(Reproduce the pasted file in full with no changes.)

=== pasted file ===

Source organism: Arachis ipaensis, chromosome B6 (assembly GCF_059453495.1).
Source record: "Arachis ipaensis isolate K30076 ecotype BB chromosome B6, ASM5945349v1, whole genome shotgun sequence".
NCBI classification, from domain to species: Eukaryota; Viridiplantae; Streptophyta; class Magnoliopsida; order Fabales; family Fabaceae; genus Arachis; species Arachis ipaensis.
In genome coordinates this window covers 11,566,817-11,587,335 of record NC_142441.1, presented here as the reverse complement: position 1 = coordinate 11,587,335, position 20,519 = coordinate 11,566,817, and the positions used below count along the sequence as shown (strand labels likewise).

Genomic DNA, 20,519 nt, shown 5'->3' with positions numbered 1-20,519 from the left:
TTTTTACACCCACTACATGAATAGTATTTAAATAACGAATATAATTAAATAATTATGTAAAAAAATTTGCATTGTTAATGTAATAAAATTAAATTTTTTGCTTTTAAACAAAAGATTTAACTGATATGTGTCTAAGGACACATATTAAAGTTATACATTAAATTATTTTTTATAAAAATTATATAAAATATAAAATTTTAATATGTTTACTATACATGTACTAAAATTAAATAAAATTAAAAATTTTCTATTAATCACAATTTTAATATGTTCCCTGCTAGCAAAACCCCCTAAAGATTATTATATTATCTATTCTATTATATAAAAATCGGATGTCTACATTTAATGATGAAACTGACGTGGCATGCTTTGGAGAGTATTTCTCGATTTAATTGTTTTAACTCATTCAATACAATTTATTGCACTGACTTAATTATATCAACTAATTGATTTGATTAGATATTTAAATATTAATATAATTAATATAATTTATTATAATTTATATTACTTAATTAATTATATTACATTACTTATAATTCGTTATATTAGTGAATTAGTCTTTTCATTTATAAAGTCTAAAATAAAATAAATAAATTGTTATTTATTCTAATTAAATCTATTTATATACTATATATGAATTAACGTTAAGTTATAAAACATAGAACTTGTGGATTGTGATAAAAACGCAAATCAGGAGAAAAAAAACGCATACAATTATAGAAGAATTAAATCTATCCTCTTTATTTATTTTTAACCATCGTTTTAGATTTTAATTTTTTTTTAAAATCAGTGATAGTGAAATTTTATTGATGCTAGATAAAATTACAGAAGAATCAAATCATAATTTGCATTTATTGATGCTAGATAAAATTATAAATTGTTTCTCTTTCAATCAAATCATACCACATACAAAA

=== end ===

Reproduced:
Source organism: Arachis ipaensis, chromosome B6 (assembly GCF_059453495.1).
Source record: "Arachis ipaensis isolate K30076 ecotype BB chromosome B6, ASM5945349v1, whole genome shotgun sequence".
NCBI classification, from domain to species: Eukaryota; Viridiplantae; Streptophyta; class Magnoliopsida; order Fabales; family Fabaceae; genus Arachis; species Arachis ipaensis.
In genome coordinates this window covers 11,566,817-11,587,335 of record NC_142441.1, presented here as the reverse complement: position 1 = coordinate 11,587,335, position 20,519 = coordinate 11,566,817, and the positions used below count along the sequence as shown (strand labels likewise).

Genomic DNA, 20,519 nt, shown 5'->3' with positions numbered 1-20,519 from the left:
TTTTTACACCCACTACATGAATAGTATTTAAATAACGAATATAATTAAATAATTATGTAAAAAAATTTGCATTGTTAATGTAATAAAATTAAATTTTTTGCTTTTAAACAAAAGATTTAACTGATATGTGTCTAAGGACACATATTAAAGTTATACATTAAATTATTTTTTATAAAAATTATATAAAATATAAAATTTTAATATGTTTACTATACATGTACTAAAATTAAATAAAATTAAAAATTTTCTATTAATCACAATTTTAATATGTTCCCTGCTAGCAAAACCCCCTAAAGATTATTATATTATCTATTCTATTATATAAAAATCGGATGTCTACATTTAATGATGAAACTGACGTGGCATGCTTTGGAGAGTATTTCTCGATTTAATTGTTTTAACTCATTCAATACAATTTATTGCACTGACTTAATTATATCAACTAATTGATTTGATTAGATATTTAAATATTAATATAATTAATATAATTTATTATAATTTATATTACTTAATTAATTATATTACATTACTTATAATTCGTTATATTAGTGAATTAGTCTTTTCATTTATAAAGTCTAAAATAAAATAAATAAATTGTTATTTATTCTAATTAAATCTATTTATATACTATATATGAATTAACGTTAAGTTATAAAACATAGAACTTGTGGATTGTGATAAAAACGCAAATCAGGAGAAAAAAAACGCATACAATTATAGAAGAATTAAATCTATCCTCTTTATTTATTTTTAACCATCGTTTTAGATTTTAATTTTTTTTTAAAATCAGTGATAGTGAAATTTTATTGATGCTAGATAAAATTACAGAAGAATCAAATCATAATTTGCATTTATTGATGCTAGATAAAATTATAAATTGTTTCTCTTTCAATCAAATCATACCACATACAAAA